These are the details of my Prostate Cancer journey. Mine is the classic story where I do not learn about the organization Prostate Cancer Support until three months after my radiation procedures. I regret not timely having the education I have today about the procedures options, the side effects, the role of life-style improvements, the concept of active surveillance and the statistics on aggressive cancers. My PSA jumped from 2.9 in December 2006 to 5.6 a year later. After a December 2007 biopsy and a hormone shot to reduce prostate volume, five months later I began 25 external beam radiation treatments followed by 77 implanted seeds in June 2008. Two months later an old golfing buddy invited me to a support group meeting. This was for me a revelation: A window onto the real world of prostate cancer in a way not even hinted at by the medical professionals. My reaction at that time: Why didn't I know about this precious resource? Now 26 months after seeds, my portfolio of side effects rages on. Bowel irritation limits the range of my neighborhood walks. Restricted urination points to another surgical procedure with its own side effects. Most distressing is sexual dysfunction. Testosterone replacement helps restore libido and ward off depression. Overhanging these side effects is the larger question of cure. I anxiously await the quarterly PSA result: Is my nadir above the cure point? Will I face salvage surgery down the road? I volunteered to be Support Group email Mailmaster after the long-time newsletter editor died in November 2008. I suggested this new means to communicate with the membership, based on the same role on a smaller scale with my neighborhood. This has become for me a labor of love, and a nearly full-time volunteer retirement career. Our roster of email correspondents has passed the 200 mark, and growing, and I'm proud of my contribution to this growth. I have learned a ton about prostate technology in the process. PCa is perhaps unique among the cancers because there is no single preferred prostate cancer procedure. Nor is there a single definition of cure. Nor is there agreement on the benefits of diet and exercise. Nor is there a test to discern slowly-growing from aggressive cancers. All this is bewildering to the newly diagnosed. Our support organization is the largest prostate cancer support group in the USA. Our mission is simple: Increase the patient's confidence, through a variety of self-educational offerings, in the procedure or pathway he chooses. My personal goal is to see a meaningful percentage of the newly-diagnosed in Greater Cincinnati answer "yes" to the confidence question.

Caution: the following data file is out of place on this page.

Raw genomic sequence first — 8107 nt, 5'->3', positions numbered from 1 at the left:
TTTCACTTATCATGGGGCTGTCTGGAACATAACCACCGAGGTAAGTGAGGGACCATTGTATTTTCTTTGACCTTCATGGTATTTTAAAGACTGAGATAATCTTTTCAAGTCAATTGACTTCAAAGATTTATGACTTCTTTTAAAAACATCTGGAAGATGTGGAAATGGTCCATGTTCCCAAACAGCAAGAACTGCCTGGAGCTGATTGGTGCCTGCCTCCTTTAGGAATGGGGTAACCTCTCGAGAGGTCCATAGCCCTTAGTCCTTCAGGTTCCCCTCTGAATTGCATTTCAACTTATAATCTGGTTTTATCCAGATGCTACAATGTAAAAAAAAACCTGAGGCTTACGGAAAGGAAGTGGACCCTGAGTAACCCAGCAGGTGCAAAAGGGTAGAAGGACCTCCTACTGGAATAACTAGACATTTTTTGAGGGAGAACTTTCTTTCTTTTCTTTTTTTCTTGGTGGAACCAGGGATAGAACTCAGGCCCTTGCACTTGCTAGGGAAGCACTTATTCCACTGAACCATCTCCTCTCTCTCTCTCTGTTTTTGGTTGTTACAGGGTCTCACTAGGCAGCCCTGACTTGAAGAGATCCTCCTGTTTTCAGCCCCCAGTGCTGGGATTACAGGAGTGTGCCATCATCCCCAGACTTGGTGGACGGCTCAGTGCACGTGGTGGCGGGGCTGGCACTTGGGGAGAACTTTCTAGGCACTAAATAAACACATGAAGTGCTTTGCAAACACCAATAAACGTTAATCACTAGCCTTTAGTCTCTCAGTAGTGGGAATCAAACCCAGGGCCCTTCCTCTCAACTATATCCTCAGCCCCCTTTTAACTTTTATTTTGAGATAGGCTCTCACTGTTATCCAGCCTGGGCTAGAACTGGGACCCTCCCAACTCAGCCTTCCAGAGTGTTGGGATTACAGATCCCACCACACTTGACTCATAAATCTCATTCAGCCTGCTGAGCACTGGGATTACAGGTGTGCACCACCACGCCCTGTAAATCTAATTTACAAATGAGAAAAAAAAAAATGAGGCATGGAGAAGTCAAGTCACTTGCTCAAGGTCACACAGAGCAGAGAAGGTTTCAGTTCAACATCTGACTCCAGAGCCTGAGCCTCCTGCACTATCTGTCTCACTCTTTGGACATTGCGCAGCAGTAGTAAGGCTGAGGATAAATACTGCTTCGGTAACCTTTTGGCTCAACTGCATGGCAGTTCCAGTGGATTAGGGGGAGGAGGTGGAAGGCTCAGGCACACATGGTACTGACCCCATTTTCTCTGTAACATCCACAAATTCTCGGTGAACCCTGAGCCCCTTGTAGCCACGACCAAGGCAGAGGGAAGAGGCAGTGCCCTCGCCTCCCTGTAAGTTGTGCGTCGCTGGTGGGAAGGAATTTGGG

Jim Golan - 84 on July 11, 2016
The first part is a lecture at an Orange County, California, support group, November 24, 2008. About 30 minutes, is sufficient to “know” Snuffy. His lecture is without Power Point visuals. He commands the heights of prostate cancer oncology. The YouTube file is “426 New PCa Research, Dr. Chas Myers” View Video below.
The second part is all PowerPoint visuals with Dr. Myers’ voice. The YouTube is “The Path to a Durable Complete Remission, 2015 IPCR Symposium, Session 3”, 20 minutes beginning at minute 0. Metastatic disease only. The emphasis is on drug combinations and cancer dormancy.